Sleep and epilepsy. Autret, A.; de Toffol, B.; Corcia, P.; Hommet, C.; Prunier-Levilion, C.; and Lucas, B. Sleep Medicine Reviews, 3(3):201--217, September, 1999.
abstract   bibtex   
This review considers the effect of sleep on seizures and interictal electroencephalogram (EEG) paroxysmal activities (PAs), as classified by the International League Against Epilepsy criteria. No type of seizure is, per se, specifically linked with non-rapid eye movement (NREM) or rapid eye movement (REM) sleep. However, in some syndromes, seizures are more frequent in slow wave sleep (SWS) [partial motor or generalized seizure in benign epilepsy with centro-temporal spikes (BECTS), frontal seizures in idiopathic familial or not familial frontal lobe epilepsy and generalized tonic seizure in secondary generalized epilepsy are increased by SWS]. Conversely myoclonia and grand mal seizures are associated with awakening in some forms of generalized idiopathic epilepsy. There is a mean increase in PAs during SWS in generalized and in partial epilepsies on the whole. However, precise analysis shows that in partial cryptogenic or symptomatic epilepsy and, most likely, in the majority of generalized idiopathic epileptic syndromes about 20% of patients have an increase in PA density during SWS, 20% experience an increase in waking, 50% have very few PAs and in 10% there is no significant difference between sleep and waking. BECTS, however, exhibits a definite increase in sleep PA increase and in juvenile myoclonic epilepsy an increase in PAs during the intra-night awakening is reported. There are at least three syndromes, which cause a huge increase in PAs during sleep: the Landau-Kleffner syndrome and the syndromes of continuous focal or generalized spike-waves during SWS. Their physiopathology and neuropsychological consequences are discussed. Neurophysiological animal data are also reported highlighting the relationships between slow sleep oscillations and the generation of spike waves. A biochemical review is also presented.
@article{ autret_sleep_1999,
  title = {Sleep and epilepsy},
  volume = {3},
  issn = {1087-0792},
  abstract = {This review considers the effect of sleep on seizures and interictal electroencephalogram ({EEG}) paroxysmal activities ({PAs}), as classified by the International League Against Epilepsy criteria. No type of seizure is, per se, specifically linked with non-rapid eye movement ({NREM}) or rapid eye movement ({REM}) sleep. However, in some syndromes, seizures are more frequent in slow wave sleep ({SWS}) [partial motor or generalized seizure in benign epilepsy with centro-temporal spikes ({BECTS}), frontal seizures in idiopathic familial or not familial frontal lobe epilepsy and generalized tonic seizure in secondary generalized epilepsy are increased by {SWS}]. Conversely myoclonia and grand mal seizures are associated with awakening in some forms of generalized idiopathic epilepsy. There is a mean increase in {PAs} during {SWS} in generalized and in partial epilepsies on the whole. However, precise analysis shows that in partial cryptogenic or symptomatic epilepsy and, most likely, in the majority of generalized idiopathic epileptic syndromes about 20% of patients have an increase in {PA} density during {SWS}, 20% experience an increase in waking, 50% have very few {PAs} and in 10% there is no significant difference between sleep and waking. {BECTS}, however, exhibits a definite increase in sleep {PA} increase and in juvenile myoclonic epilepsy an increase in {PAs} during the intra-night awakening is reported. There are at least three syndromes, which cause a huge increase in {PAs} during sleep: the Landau-Kleffner syndrome and the syndromes of continuous focal or generalized spike-waves during {SWS}. Their physiopathology and neuropsychological consequences are discussed. Neurophysiological animal data are also reported highlighting the relationships between slow sleep oscillations and the generation of spike waves. A biochemical review is also presented.},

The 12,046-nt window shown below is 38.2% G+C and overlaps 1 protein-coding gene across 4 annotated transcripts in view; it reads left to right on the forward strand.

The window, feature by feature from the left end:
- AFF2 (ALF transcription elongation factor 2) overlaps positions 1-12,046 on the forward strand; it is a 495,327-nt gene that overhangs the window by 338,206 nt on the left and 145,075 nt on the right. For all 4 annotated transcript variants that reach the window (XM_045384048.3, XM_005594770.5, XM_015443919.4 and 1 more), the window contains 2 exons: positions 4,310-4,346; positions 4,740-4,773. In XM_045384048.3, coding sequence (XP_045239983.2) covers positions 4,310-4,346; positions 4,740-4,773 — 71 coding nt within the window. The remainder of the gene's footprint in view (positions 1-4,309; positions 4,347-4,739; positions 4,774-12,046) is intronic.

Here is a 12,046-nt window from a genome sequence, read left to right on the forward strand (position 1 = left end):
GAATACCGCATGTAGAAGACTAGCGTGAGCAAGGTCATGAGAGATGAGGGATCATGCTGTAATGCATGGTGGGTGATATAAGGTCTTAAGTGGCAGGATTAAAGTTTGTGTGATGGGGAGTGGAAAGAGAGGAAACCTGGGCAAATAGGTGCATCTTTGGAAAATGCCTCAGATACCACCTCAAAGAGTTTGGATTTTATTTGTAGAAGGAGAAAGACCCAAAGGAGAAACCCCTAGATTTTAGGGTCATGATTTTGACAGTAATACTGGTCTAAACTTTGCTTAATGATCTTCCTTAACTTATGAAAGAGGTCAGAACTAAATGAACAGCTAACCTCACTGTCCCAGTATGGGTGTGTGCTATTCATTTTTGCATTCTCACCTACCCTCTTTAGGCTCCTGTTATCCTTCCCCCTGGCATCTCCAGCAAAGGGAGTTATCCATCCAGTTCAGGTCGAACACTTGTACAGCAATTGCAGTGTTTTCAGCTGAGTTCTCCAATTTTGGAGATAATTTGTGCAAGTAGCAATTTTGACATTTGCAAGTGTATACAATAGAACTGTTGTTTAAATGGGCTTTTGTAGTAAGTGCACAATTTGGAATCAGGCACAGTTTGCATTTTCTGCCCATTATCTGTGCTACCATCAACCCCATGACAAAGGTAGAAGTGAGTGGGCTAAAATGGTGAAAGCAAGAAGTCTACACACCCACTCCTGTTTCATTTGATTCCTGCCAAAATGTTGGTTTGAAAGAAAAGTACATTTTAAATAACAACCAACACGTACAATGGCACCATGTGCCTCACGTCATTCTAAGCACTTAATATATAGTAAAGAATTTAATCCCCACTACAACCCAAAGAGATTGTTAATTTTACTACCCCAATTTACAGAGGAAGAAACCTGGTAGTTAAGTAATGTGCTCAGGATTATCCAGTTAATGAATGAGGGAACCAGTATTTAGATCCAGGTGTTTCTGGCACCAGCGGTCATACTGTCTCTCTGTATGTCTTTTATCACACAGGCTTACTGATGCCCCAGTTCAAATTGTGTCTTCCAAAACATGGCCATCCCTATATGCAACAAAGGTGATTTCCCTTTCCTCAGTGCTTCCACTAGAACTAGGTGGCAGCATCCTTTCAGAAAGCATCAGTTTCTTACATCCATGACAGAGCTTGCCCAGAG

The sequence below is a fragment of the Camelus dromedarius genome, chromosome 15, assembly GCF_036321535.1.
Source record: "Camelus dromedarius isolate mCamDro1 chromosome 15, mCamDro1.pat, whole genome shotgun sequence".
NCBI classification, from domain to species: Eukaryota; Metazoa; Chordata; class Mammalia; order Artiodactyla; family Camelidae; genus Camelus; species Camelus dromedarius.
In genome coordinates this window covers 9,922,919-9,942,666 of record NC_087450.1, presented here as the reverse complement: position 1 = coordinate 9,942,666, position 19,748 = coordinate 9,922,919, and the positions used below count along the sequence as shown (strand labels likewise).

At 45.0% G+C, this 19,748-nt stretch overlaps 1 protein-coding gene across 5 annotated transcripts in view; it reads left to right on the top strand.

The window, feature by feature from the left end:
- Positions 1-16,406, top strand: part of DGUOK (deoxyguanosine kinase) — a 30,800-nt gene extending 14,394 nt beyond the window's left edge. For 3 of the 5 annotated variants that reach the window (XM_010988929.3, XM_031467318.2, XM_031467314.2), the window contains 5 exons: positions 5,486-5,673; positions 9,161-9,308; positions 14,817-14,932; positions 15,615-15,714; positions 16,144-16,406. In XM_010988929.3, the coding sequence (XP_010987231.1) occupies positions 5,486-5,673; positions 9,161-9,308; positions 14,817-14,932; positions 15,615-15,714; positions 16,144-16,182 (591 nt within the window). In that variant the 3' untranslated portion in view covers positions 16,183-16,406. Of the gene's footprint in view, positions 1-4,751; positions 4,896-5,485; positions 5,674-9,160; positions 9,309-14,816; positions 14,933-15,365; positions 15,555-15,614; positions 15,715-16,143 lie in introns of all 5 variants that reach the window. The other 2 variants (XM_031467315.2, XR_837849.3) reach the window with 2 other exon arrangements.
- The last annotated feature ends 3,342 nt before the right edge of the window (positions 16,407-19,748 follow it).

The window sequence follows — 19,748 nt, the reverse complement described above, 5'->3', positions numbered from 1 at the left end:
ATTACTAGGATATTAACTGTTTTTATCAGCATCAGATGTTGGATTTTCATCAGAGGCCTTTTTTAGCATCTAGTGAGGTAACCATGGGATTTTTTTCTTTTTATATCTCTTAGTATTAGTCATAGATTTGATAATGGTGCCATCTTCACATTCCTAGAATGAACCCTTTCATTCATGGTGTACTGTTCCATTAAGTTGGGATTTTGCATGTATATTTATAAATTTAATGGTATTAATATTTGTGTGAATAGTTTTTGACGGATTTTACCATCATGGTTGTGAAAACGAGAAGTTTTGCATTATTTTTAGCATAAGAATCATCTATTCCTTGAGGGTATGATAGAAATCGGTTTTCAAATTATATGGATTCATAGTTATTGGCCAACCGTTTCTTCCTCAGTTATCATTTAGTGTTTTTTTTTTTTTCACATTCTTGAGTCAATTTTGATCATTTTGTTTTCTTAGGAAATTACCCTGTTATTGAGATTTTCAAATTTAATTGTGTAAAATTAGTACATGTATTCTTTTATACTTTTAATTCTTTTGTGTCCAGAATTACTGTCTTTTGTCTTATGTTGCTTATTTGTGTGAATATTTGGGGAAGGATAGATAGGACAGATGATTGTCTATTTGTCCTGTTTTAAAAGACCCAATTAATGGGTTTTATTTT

language = {eng},
  number = {3},
  journal = {Sleep Medicine Reviews},
  author = {Autret, A. and de Toffol, B. and Corcia, P. and Hommet, C. and Prunier-Levilion, C. and Lucas, B.},
  month = {September},
  year = {1999},
  pmid = {15310475},
  pages = {201--217}
}
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